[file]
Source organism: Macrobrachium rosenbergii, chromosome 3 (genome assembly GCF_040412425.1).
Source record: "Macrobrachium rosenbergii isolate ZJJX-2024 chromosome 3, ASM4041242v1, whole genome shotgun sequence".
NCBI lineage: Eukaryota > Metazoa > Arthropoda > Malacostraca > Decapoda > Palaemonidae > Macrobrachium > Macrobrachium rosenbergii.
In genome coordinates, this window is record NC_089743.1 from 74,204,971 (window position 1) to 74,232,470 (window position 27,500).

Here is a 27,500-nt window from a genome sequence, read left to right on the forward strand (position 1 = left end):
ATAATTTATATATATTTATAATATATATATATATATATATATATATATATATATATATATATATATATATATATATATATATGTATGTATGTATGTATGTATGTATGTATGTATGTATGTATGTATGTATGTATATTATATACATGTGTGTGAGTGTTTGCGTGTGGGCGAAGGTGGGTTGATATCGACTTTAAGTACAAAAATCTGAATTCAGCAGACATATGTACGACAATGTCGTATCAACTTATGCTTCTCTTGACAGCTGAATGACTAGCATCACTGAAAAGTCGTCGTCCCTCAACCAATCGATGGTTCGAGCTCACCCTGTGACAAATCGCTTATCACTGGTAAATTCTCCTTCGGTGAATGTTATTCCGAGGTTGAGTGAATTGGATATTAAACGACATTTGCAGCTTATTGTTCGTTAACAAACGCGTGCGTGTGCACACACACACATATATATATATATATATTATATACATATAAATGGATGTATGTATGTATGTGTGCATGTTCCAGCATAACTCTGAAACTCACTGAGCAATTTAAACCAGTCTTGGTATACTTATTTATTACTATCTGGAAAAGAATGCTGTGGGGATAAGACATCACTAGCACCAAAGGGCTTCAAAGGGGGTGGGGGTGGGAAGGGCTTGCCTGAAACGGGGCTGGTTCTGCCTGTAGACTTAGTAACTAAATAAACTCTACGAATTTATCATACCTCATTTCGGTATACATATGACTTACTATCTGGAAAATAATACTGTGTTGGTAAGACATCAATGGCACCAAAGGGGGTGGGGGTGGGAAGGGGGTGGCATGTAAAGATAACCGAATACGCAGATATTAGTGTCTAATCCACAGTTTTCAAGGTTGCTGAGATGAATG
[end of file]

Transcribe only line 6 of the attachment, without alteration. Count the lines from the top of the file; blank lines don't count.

ATAATTTATATATATTTATAATATATATATATATATATATATATATATATATATATATATATATATATATATATATATATATGTATGTATGTATGTATGTATGTATGTATGTATGTATGTATGTATGTATGTATATTATATACATGTGTGTGAGTGTTTGCGTGTGGGCGAAGGTGGGTTGATATCGACTTTAAGTACAAAAATCTGAATTCAGCAGACATATGTACGACAATGTCGTATCAACTTATGCTTCTCTTGACAGCTGAATGACTAGCATCACTGAAAAGTCGTCGTCCCTCAACCAATCGATGGTTCGAGCTCACCCTGTGACAAATCGCTTATCACTGGTAAATTCTCCTTCGGTGAATGTTATTCCGAGGTTGAGTGAATTGGATATTAAACGACATTTGCAGCTTATTGTTCGTTAACAAACGCGTGCGTGTGCACACACACACATATATATATATATATATTATATACATATAAATGGATGTATGTATGTATGTGTGCATGTTCCAGCATAACTCTGAAACTCACTGAGCAATTTAAACCAGTCTTGGTATACTTATTTATTACTATCTGGAAAAGAATGCTGTGGGGATAAGACATCACTAGCACCAAAGGGCTTCAAAGGGGGTGGGGGTGGGAAGGGCTTGCCTGAAACGGGGCTGGTTCTGCCTGTAGACTTAGTAACTAAATAAACTCTACGAATTTATCATACCTCATTTCGGTATACATATGACTTACTATCTGGAAAATAATACTGTGTTGGTAAGACATCAATGGCACCAAAGGGGGTGGGGGTGGGAAGGGGGTGGCATGTAAAGATAACCGAATACGCAGATATTAGTGTCTAATCCACAGTTTTCAAGGTTGCTGAGATGAATG